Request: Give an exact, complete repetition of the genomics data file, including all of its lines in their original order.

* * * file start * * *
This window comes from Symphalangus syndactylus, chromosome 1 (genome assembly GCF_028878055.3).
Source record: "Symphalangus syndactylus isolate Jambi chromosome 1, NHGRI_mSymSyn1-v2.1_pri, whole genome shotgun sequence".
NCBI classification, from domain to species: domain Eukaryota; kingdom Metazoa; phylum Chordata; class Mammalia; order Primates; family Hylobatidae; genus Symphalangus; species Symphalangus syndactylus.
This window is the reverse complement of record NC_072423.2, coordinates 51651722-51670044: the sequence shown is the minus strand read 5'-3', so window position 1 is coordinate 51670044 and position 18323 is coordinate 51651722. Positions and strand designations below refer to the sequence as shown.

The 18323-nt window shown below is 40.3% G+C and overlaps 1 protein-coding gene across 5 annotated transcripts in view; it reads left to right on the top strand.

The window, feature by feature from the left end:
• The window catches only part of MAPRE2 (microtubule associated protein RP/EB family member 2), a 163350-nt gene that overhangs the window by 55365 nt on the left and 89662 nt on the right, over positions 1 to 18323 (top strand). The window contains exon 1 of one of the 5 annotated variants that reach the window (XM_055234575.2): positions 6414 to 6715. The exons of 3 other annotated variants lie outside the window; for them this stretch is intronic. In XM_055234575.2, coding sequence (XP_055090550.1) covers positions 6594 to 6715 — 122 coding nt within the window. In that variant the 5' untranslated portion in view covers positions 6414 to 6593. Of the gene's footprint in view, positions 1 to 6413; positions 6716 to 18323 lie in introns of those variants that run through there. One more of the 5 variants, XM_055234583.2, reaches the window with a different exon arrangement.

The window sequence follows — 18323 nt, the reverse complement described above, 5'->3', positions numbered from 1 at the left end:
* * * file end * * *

This window comes from Symphalangus syndactylus, chromosome 1 (genome assembly GCF_028878055.3).
Source record: "Symphalangus syndactylus isolate Jambi chromosome 1, NHGRI_mSymSyn1-v2.1_pri, whole genome shotgun sequence".
NCBI classification, from domain to species: domain Eukaryota; kingdom Metazoa; phylum Chordata; class Mammalia; order Primates; family Hylobatidae; genus Symphalangus; species Symphalangus syndactylus.
This window is the reverse complement of record NC_072423.2, coordinates 51651722-51670044: the sequence shown is the minus strand read 5'-3', so window position 1 is coordinate 51670044 and position 18323 is coordinate 51651722. Positions and strand designations below refer to the sequence as shown.

The 18323-nt window shown below is 40.3% G+C and overlaps 1 protein-coding gene across 5 annotated transcripts in view; it reads left to right on the top strand.

The window, feature by feature from the left end:
• The window catches only part of MAPRE2 (microtubule associated protein RP/EB family member 2), a 163350-nt gene that overhangs the window by 55365 nt on the left and 89662 nt on the right, over positions 1 to 18323 (top strand). The window contains exon 1 of one of the 5 annotated variants that reach the window (XM_055234575.2): positions 6414 to 6715. The exons of 3 other annotated variants lie outside the window; for them this stretch is intronic. In XM_055234575.2, coding sequence (XP_055090550.1) covers positions 6594 to 6715 — 122 coding nt within the window. In that variant the 5' untranslated portion in view covers positions 6414 to 6593. Of the gene's footprint in view, positions 1 to 6413; positions 6716 to 18323 lie in introns of those variants that run through there. One more of the 5 variants, XM_055234583.2, reaches the window with a different exon arrangement.

The window sequence follows — 18323 nt, the reverse complement described above, 5'->3', positions numbered from 1 at the left end: